Here is the opening paragraph from Carlos Ruiz Zafón’s The Prisoner of Heaven,the third of his Cemetery of Forgotten Books novels. The first two, The Shadow of the Wind and The Angel’s Game, were worldwide bestsellers, and have been translated from the original Spanish into at least eight languages. The series is fascinating in that it is not meant to be experienced chronologically – you can read the books in any order.

I love Ruiz Zafón’s atmospheric writing, and the way he makes Barcelona, a city I love, a character in his novels. I will be coming back to this one for a complete review in a few weeks, but I can already tell you it is one of my favorite books of 2012!

Barcelona, December 1957

That year at Christmas time, every morning dawned laced with frost under leaden skies. A bluish hue tinged the city and people walked by, wrapped up to their ears and drawing lines of vapour with their breath in the cold air. Very few stopped to gaze at the shop window of Sempere & Sons; fewer still ventured inside to ask for that lost book that had been waiting for them all their lives and whose sale, poetic fantasies aside, would have contributed to shoring up the bookshop’s ailing finances.

What do you think? Would you jump into the series here?

And if you’re looking for inspiration, why not head over to Bibliophile by the Sea and check out other First Chapter, First Paragraph Tuesday Intro ideas! Thanks, Diane, for hosting!

I am reading this book as part of a TLC Book Tour, and received a free copy of the book in return for my honest opinion. You can check out other opinions here.

Saturday, July 7, 2012

Weekend Cooking: Super Simple White Sangria

It's hard to believe we got home from China less than 48 hours before our daughter graduated from high school--and we threw a party for 40 people! Obviously, anything we did had to be easy -- so I whipped up a few batches of this sangria for the thirsty grown-ups who came to celebrate with us. It's always a huge hit, so I thought I'd share for those with summertime parties coming up!

Mango White Wine Sangria

2 liters Chardonnay wine (we just bought one of the huge Yellowtail bottles – it was fine)

2 cups Triple Sec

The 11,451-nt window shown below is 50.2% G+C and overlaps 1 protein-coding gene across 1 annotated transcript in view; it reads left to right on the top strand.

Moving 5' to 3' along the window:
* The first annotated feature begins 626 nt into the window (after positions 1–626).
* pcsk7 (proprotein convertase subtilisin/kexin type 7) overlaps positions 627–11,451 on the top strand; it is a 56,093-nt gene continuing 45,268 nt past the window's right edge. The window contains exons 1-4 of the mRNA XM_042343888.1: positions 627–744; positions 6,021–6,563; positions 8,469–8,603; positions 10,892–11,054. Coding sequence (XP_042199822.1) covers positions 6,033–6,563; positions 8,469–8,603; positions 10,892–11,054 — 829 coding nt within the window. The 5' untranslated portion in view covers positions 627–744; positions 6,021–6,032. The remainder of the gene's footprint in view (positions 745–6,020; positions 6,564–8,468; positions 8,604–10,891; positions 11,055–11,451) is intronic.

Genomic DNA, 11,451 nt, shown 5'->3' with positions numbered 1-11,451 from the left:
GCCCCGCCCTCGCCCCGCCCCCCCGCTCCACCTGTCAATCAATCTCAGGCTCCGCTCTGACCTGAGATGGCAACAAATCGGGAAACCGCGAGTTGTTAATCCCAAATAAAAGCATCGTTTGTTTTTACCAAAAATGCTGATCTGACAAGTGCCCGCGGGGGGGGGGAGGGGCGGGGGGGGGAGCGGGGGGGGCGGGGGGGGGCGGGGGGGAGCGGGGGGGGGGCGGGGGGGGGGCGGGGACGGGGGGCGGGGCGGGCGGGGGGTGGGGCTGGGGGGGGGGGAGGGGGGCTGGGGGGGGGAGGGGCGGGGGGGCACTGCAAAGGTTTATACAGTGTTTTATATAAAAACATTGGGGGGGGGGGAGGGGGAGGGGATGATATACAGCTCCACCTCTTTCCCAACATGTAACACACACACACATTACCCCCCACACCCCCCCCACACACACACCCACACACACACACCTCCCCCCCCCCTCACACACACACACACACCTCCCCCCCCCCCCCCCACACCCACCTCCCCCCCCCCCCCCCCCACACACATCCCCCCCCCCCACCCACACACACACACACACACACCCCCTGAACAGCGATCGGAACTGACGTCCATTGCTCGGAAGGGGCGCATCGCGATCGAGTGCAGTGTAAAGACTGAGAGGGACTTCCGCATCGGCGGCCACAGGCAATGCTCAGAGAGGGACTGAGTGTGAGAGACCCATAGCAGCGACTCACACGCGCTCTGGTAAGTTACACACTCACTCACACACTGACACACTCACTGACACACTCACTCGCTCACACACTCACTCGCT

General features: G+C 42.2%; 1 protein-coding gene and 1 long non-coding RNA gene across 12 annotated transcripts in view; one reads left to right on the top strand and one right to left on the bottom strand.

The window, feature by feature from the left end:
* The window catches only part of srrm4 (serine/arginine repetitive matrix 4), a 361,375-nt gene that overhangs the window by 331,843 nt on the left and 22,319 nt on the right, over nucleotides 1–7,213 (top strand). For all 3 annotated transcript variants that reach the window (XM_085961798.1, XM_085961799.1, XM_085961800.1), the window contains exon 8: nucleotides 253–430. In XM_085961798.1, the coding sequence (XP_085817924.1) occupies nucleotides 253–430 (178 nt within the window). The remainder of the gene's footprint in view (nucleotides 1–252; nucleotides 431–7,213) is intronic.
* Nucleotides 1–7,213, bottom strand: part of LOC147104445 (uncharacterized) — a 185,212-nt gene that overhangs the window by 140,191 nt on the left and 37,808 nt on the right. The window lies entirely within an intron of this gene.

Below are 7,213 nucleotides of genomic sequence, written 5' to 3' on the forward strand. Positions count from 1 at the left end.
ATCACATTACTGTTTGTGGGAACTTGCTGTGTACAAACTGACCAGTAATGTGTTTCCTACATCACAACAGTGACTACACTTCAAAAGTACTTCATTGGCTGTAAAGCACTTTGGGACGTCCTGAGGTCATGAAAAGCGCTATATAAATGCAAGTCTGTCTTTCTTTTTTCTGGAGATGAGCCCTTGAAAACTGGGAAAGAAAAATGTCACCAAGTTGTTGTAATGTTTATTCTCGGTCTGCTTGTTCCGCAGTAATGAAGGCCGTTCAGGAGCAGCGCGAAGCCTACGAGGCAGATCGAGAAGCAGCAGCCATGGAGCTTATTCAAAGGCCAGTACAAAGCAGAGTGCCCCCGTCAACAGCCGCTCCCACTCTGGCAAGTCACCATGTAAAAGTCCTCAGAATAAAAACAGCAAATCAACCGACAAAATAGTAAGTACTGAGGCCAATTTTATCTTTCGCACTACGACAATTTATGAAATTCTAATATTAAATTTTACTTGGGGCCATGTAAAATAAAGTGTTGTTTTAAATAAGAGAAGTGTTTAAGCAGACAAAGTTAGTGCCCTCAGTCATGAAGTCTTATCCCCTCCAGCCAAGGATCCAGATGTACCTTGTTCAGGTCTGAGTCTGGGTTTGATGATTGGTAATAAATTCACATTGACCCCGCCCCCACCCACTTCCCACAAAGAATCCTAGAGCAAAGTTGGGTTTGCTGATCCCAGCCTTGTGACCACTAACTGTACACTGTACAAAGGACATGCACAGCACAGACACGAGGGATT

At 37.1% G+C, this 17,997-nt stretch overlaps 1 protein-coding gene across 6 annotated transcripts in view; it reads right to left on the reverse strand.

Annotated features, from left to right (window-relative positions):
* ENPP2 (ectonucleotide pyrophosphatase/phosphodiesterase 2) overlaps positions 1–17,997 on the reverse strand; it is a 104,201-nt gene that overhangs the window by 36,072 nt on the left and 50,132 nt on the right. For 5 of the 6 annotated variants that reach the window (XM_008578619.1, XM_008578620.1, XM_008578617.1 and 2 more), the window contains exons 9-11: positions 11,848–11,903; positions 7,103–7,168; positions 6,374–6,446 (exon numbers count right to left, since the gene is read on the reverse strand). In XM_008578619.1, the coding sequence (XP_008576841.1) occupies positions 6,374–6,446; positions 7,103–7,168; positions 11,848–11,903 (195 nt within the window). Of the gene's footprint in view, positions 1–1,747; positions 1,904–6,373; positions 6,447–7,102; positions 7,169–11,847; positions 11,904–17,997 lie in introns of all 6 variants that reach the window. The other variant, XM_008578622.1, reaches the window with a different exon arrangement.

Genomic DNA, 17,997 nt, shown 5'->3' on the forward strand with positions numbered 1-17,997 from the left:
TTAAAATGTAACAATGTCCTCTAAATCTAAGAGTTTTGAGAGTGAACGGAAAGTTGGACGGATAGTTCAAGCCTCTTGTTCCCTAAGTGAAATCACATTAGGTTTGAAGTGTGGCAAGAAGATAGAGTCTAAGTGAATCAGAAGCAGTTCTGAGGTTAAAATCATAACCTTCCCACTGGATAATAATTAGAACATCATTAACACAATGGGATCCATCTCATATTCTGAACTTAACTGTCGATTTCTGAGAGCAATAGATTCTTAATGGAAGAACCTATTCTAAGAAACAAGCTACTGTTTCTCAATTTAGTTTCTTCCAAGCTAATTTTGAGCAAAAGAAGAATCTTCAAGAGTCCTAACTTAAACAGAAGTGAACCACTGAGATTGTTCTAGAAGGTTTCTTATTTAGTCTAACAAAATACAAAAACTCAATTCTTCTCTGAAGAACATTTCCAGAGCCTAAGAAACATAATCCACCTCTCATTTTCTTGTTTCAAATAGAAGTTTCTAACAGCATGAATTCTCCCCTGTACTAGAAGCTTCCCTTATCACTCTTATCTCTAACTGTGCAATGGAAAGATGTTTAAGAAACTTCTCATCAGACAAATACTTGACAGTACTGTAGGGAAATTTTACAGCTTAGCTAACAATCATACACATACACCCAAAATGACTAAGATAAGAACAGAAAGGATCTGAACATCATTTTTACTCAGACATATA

1 liter Goya Mango Nectar

1/4 cup lime juice

Frozen peaches, strawberries and mangoes for floating in the jug

Blackberries, strawberries, apples and limes for garnish

Have all ingredients cold, including Triple sec. Mix all ingredients aside from garnishes in a large drink dispenser (preferably one with a spout on the bottom) 3-4 hours before serving, so the flavors can come together. Serve garnishes in bowls on the side, so everyone can make the drinks "their way." (You can also make up pitchers, as you see in the picture.)

Weekend Cooking is open to anyone who has any kind of food-related post to share: Book (novel, nonfiction) reviews, cookbook reviews, movie reviews, recipes, random thoughts, gadgets, fabulous quotations, photographs. If your post is even vaguely foodie, feel free to grab the button and link up anytime over the weekend. Please link to your specific post, not your blog's home page. Thanks to Beth Fish Reads for hosting!

Thursday, July 5, 2012

Audiobook Review: COLOUR SCHEME by Ngaio Marsh

I fell in love with Ngaio Marsh last year when I read Vintage Murder for the Vintage Mystery Challenge. How can you not love a writer who devises a death-by-champagne-bottle plot? So when I put together this year’s list for the Vintage Mystery Challenge 2012, I created a “Vicious Vacations” theme (murders that take place in a location I’d kill to visit!), and knew I had to put another of Marsh’s New Zealand-based books on the list. The only one I was able to find on audible was Colour Scheme, so I downloaded it. And it finally came up on my gym cue last week. The fact that I logged an extra hour and a half on the treadmill indicates that my second Marsh title didn’t disappoint.